Always tell the truth
Hiding or evading the truth or the reality, or pretending about it in some way, is the cause of great confusion for the child. If we are afraid to tell them the truth, remember it is our fear. Of course, what is ‘truth’ or ‘reality’? That is a question!
As each culture and family have their own ideas about all sorts of issues – politics, sex, religion, education, etc.- and want to pass it on to their children, so they will have their ideas about dying and death and life after death, and likewise pass them on to their chil dren. So tell them what you know and you believe, as directly as you feel they are able to understand. If some of the questions seem gruesome or frightening to you, remember they may not to the child.
Never answer more than the question
Children are usually direct and simple in their communication. If they ask questions, answer only what they have asked or, in some circumstances, what you believe them to be asking, nothing more. Do not turn the questioning into an excuse or occasion for a ‘sermon’, or complete explanation of the whole subject of mortality, death, and the life hereafter! This is mainly because the child will usually ask exactly what she is ready or able to hear. An answer with more than she is ready for may do damage. Secondly, she may not listen to any of it if you go on for too long!
No questions – no answers?
Some children may not ask anything. They may wish to avoid the subject altogether. This is usually because they want to deny or forget what has happened. They are afraid of the bad feelings bringing it up will evoke in them, or they are afraid of ‘breaking down’.
Give them ample time and opportunity to talk about their grief. Let them see you griev ing, tell them how you feel occasionally, and thus create the right atmosphere for them to allow themselves to grieve.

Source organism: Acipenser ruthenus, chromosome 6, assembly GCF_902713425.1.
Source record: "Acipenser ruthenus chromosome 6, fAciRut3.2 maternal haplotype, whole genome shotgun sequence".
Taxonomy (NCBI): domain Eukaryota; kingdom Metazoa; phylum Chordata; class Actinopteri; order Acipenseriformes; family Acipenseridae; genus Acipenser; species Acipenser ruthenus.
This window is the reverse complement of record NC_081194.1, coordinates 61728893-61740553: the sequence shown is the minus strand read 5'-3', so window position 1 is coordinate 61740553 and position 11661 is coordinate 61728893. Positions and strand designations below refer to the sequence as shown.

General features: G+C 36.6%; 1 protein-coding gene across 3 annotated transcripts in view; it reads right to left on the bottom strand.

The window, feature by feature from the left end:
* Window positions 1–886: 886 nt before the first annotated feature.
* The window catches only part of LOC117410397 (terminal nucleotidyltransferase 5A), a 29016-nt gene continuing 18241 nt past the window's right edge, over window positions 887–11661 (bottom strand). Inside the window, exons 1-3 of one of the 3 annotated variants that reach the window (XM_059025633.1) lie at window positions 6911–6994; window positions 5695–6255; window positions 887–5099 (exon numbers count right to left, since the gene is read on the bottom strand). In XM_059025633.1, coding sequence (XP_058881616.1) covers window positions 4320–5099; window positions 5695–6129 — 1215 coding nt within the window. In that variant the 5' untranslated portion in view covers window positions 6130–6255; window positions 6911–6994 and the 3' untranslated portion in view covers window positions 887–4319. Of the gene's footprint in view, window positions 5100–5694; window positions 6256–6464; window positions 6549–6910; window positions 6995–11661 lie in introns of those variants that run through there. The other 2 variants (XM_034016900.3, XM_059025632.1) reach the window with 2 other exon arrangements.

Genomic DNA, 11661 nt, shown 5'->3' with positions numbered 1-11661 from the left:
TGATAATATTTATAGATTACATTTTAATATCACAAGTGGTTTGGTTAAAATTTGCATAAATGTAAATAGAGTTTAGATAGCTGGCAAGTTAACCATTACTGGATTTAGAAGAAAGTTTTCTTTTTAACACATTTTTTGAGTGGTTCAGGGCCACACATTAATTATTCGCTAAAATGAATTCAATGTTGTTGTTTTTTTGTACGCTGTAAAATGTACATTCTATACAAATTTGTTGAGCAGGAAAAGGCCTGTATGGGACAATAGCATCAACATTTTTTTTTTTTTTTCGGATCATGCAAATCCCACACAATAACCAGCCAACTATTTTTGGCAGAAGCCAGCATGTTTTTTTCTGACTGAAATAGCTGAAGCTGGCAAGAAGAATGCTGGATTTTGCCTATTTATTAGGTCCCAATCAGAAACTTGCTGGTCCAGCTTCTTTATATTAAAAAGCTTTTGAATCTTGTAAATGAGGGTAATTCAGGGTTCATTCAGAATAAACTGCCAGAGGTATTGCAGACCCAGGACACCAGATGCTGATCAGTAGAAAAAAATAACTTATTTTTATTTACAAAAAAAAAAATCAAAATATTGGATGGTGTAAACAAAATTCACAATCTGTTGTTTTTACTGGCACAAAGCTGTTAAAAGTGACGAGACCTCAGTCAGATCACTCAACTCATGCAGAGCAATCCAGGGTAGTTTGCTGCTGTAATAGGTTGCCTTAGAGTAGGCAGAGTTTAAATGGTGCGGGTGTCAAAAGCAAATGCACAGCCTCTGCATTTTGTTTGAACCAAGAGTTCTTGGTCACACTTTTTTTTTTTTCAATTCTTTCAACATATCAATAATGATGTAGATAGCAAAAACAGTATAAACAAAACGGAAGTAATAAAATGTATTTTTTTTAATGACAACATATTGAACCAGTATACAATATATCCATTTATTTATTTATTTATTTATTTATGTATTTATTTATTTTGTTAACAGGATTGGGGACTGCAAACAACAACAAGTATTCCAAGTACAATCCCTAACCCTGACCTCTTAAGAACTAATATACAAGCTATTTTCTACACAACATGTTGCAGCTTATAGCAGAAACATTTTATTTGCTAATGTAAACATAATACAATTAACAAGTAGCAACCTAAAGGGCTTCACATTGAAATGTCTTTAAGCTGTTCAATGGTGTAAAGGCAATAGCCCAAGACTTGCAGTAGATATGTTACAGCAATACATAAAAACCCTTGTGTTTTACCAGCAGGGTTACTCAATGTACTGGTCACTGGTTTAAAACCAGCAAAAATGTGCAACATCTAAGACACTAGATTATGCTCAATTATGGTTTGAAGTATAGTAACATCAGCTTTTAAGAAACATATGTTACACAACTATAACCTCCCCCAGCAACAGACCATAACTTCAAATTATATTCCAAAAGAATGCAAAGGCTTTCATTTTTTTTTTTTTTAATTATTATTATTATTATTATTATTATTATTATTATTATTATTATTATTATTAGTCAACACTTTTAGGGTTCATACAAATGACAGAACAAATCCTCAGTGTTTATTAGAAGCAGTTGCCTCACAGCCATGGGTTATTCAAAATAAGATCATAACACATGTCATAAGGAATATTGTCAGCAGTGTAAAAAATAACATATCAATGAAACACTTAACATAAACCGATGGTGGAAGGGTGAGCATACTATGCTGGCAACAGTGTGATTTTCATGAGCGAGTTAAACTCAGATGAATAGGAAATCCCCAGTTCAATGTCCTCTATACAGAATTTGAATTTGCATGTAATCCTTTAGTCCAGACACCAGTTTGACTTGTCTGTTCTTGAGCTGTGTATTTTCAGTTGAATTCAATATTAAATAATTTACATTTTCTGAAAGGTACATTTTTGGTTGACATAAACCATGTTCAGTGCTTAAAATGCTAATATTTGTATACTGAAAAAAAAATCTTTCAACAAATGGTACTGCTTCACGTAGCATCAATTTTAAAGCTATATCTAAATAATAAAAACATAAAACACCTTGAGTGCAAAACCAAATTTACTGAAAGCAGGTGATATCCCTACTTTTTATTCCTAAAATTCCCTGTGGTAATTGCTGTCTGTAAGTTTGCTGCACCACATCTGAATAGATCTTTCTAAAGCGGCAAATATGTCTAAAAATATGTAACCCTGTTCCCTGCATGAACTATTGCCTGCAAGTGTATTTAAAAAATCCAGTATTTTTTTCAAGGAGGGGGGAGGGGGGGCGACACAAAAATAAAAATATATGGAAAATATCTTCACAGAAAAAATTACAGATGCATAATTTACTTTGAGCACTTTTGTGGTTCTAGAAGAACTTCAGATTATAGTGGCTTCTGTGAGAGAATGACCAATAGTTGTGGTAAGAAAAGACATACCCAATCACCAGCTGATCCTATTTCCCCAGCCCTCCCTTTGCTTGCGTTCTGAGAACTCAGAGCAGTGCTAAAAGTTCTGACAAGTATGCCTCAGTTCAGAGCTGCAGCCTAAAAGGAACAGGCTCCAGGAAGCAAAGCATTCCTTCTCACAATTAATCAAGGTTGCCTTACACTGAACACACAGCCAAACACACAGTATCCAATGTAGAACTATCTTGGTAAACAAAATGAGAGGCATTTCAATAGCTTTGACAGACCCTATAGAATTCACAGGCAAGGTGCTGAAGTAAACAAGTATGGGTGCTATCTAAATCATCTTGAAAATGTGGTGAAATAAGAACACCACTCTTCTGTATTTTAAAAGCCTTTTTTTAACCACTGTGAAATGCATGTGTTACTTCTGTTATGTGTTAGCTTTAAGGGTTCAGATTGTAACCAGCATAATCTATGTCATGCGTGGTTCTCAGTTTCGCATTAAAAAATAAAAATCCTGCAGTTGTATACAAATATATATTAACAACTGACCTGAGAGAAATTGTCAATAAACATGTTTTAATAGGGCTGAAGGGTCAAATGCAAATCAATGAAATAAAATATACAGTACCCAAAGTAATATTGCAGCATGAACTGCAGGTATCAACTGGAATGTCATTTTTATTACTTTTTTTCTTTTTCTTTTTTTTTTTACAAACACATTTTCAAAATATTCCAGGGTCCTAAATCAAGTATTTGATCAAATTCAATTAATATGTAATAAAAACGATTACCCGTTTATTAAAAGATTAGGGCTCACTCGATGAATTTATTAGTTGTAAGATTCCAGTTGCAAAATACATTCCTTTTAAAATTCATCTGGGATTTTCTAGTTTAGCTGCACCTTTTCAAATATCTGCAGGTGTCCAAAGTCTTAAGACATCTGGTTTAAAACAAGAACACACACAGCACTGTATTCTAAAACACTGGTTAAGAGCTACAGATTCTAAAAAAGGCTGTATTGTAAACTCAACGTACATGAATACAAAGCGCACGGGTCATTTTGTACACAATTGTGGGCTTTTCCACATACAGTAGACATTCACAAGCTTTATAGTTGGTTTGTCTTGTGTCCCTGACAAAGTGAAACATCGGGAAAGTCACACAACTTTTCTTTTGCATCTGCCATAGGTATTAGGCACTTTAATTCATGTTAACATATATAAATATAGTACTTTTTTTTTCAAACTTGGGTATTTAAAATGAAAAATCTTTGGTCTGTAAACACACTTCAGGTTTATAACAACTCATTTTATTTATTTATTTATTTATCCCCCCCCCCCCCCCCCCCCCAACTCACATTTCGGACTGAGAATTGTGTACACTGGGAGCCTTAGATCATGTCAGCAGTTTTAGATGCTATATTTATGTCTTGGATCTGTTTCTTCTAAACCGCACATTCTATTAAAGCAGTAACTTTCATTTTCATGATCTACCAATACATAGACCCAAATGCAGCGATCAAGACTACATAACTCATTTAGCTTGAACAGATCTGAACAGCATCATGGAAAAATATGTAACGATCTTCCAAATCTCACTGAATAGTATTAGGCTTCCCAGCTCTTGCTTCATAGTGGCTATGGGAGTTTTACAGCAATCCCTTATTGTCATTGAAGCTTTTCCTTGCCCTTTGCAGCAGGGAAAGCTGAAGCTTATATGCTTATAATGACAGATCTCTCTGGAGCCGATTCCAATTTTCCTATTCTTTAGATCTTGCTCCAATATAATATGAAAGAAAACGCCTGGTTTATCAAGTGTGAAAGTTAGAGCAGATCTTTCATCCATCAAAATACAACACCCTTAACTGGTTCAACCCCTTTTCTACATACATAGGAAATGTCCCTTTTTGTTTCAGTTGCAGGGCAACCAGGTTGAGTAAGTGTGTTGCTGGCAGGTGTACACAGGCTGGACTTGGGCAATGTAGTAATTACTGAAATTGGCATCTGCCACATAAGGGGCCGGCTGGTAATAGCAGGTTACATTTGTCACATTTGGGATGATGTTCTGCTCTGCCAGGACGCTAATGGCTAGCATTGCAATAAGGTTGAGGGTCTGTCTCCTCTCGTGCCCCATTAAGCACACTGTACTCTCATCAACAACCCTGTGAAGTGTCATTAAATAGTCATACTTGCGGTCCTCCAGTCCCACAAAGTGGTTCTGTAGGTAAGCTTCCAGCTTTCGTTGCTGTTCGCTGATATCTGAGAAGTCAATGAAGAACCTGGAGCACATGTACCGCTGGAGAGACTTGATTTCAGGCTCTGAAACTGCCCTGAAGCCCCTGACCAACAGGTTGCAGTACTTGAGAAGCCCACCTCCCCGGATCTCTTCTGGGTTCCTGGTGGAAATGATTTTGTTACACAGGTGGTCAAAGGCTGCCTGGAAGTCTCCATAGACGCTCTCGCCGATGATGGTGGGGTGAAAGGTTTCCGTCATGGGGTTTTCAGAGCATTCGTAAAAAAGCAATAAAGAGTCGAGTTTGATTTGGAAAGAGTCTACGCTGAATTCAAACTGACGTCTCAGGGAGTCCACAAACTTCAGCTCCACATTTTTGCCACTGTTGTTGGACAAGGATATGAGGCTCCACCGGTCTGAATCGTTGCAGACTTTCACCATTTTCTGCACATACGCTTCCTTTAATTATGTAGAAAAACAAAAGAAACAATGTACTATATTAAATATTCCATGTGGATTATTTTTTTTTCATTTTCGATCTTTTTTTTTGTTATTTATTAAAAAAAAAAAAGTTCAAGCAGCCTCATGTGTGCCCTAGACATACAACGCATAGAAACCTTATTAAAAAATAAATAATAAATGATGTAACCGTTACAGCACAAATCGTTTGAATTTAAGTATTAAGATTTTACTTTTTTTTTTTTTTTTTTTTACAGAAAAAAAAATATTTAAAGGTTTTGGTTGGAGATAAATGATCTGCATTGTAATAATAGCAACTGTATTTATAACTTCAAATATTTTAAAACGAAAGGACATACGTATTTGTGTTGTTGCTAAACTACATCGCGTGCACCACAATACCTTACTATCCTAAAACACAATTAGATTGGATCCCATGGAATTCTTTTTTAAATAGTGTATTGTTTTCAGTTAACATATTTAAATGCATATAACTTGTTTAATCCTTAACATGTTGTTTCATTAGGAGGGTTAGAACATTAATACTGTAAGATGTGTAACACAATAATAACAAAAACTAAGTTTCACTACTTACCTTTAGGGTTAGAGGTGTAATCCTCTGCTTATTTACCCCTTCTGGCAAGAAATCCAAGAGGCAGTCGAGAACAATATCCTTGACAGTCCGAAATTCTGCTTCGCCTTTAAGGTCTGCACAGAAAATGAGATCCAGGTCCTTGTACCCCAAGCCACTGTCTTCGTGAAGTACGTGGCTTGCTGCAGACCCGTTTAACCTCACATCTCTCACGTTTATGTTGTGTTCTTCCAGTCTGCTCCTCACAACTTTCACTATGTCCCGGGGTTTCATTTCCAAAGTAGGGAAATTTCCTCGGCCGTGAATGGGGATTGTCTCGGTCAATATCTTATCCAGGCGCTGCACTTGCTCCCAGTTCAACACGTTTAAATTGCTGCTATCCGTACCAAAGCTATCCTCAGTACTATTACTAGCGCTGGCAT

Small children usually communicate simply and directly. Do the same. Do not use euphemisms when explaining or talking about death. Children can be very literal.
Of course similes are very useful, especially comparisons between death and the seasons of nature, the leaves falling in the autumn, and flowers fading and dying after they are picked, with new life, new leaves and buds each springtime.
Involving the children
Children should be encouraged, but never forced, to participate in all the activities and rituals concerned with dying, death, the funeral and committal. None of this is inappro priate in itself for a child of any age. What can be upsetting for a child is the behaviour of some adults in these situations.
If you think you are shielding a child from pain or upset by keeping her away from any of it, you are mistaken. You are teaching her that there is something too fearful or terri ble for her to see. What she will imagine will almost certainly be far worse than any of the reality.